central banks of the Member States (hereinafter referred to as ‘national central banks’) 
in favour of Community institutions or bodies, central governments, regional, local or 
other public authorities, other bodies governed by public law, or public undertakings of 
Member States shall be prohibited, as shall the purchase directly from them by the ECB
or national central banks of debt instruments.
The real question is why more German politicians, bankers, and economists tolerate this violation of the ECB's mandate. The ECB has no authority to monetize any debt issued by any agency. Germany has no legal obligation to belong to an organization that violates its mandate. It should leave the eurozone forthwith and reinstate the Deutsche Mark.

Friday, September 5, 2014

Who Will Defend the Rule of Law in Europe?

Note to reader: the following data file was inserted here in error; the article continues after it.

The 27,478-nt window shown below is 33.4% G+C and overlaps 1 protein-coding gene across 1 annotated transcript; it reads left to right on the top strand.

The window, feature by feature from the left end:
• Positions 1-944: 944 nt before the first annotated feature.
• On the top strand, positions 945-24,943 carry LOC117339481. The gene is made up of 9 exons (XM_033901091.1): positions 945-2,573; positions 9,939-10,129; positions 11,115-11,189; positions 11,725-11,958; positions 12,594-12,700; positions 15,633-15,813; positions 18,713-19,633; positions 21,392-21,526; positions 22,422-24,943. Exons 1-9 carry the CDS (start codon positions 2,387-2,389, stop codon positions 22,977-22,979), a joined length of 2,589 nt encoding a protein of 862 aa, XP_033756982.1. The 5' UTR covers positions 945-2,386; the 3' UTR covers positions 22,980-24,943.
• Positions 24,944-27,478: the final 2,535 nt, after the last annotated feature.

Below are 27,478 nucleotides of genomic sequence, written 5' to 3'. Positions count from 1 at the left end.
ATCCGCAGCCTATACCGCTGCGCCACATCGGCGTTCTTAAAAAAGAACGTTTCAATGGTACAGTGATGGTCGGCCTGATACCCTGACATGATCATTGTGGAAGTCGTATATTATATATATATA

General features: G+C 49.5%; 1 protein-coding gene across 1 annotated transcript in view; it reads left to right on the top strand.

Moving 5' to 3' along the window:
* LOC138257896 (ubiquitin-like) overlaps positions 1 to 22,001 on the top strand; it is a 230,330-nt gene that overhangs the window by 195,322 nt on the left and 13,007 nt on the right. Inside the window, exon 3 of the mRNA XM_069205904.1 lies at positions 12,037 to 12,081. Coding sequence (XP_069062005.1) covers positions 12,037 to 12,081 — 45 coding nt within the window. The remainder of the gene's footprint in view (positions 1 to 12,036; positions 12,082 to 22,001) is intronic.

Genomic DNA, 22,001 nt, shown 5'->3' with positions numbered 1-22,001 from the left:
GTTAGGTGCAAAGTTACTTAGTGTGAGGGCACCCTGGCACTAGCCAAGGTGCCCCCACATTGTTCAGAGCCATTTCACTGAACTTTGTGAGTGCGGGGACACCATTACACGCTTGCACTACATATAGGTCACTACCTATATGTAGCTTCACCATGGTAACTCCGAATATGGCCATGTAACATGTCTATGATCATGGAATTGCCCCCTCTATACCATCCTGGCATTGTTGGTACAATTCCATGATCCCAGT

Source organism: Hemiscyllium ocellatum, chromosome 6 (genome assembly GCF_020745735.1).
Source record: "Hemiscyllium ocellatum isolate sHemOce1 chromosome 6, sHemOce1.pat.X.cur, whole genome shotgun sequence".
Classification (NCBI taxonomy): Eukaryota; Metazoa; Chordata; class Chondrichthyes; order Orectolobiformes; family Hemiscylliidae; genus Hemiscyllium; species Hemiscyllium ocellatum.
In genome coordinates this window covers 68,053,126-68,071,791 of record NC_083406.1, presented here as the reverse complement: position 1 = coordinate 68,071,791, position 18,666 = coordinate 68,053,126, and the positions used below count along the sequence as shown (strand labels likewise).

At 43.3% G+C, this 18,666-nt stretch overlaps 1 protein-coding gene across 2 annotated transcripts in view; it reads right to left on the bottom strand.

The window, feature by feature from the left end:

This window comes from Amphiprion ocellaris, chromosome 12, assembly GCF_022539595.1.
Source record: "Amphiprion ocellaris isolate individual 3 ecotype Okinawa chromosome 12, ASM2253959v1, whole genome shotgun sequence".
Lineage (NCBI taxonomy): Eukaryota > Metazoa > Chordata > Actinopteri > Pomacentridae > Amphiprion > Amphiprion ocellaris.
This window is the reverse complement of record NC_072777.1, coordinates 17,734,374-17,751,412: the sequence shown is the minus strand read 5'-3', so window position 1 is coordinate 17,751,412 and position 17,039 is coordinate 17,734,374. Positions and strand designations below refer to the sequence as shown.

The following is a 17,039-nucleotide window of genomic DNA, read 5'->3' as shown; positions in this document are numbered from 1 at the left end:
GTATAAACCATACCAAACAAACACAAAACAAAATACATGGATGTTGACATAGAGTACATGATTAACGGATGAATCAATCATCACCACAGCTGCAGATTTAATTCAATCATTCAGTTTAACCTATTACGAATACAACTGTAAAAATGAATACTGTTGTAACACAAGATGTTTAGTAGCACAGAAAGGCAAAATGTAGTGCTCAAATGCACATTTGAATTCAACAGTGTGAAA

From Open Europe news summary of September 5, 2014:
ECB surprises markets with rate cut and purchases of private assets;
Ruparel: Pressure rises on eurozone governments as ECB nears end of its policy tools
The ECB yesterday surprised markets by cutting interest rates and announcing a programme to purchase private sector assets, in the form of asset-backed securities and covered bonds. In his press conference, ECB President Mario Draghi said that the decision was not unanimous, with reports suggesting Bundesbank President Jens Weidmann was opposed. Draghi reiterated his call for flexibility in fiscal policy across the eurozone, but warned that structural reforms must come first. In response to the move, the euro hit its lowest level for 14 months and equity markets across Europe hit their highest point for six years.

Here is a direct quote from the Maastricht Treaty:
ARTICLE 104
1. Overdraft facilities or any other type of credit facility with the ECB or with the

central banks of the Member States (hereinafter referred to as ‘national central banks’)

in favour of Community institutions or bodies, central governments, regional, local or

other public authorities, other bodies governed by public law, or public undertakings of

Member States shall be prohibited, as shall the purchase directly from them by the ECB

or national central banks of debt instruments.